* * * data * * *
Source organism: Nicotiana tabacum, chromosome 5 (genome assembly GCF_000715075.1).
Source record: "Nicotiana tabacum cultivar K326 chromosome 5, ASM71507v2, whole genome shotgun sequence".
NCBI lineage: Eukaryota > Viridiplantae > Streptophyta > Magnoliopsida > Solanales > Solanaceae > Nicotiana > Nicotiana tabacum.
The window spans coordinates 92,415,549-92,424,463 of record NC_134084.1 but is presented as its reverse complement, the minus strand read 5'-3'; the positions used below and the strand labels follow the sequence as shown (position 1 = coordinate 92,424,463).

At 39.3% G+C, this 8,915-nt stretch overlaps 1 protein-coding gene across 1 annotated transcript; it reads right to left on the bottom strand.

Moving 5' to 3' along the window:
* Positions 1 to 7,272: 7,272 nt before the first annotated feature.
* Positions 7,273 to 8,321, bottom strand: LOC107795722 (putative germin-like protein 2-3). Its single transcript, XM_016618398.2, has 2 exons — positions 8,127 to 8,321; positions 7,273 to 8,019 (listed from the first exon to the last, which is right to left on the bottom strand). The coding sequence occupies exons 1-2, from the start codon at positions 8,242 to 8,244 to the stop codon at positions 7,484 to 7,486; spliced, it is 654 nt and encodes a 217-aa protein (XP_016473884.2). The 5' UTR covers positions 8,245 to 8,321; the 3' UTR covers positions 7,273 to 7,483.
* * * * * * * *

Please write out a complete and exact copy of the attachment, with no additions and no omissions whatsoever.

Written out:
Source organism: Nicotiana tabacum, chromosome 5 (genome assembly GCF_000715075.1).
Source record: "Nicotiana tabacum cultivar K326 chromosome 5, ASM71507v2, whole genome shotgun sequence".
NCBI lineage: Eukaryota > Viridiplantae > Streptophyta > Magnoliopsida > Solanales > Solanaceae > Nicotiana > Nicotiana tabacum.
The window spans coordinates 92,415,549-92,424,463 of record NC_134084.1 but is presented as its reverse complement, the minus strand read 5'-3'; the positions used below and the strand labels follow the sequence as shown (position 1 = coordinate 92,424,463).

At 39.3% G+C, this 8,915-nt stretch overlaps 1 protein-coding gene across 1 annotated transcript; it reads right to left on the bottom strand.

Moving 5' to 3' along the window:
* Positions 1 to 7,272: 7,272 nt before the first annotated feature.
* Positions 7,273 to 8,321, bottom strand: LOC107795722 (putative germin-like protein 2-3). Its single transcript, XM_016618398.2, has 2 exons — positions 8,127 to 8,321; positions 7,273 to 8,019 (listed from the first exon to the last, which is right to left on the bottom strand). The coding sequence occupies exons 1-2, from the start codon at positions 8,242 to 8,244 to the stop codon at positions 7,484 to 7,486; spliced, it is 654 nt and encodes a 217-aa protein (XP_016473884.2). The 5' UTR covers positions 8,245 to 8,321; the 3' UTR covers positions 7,273 to 7,483.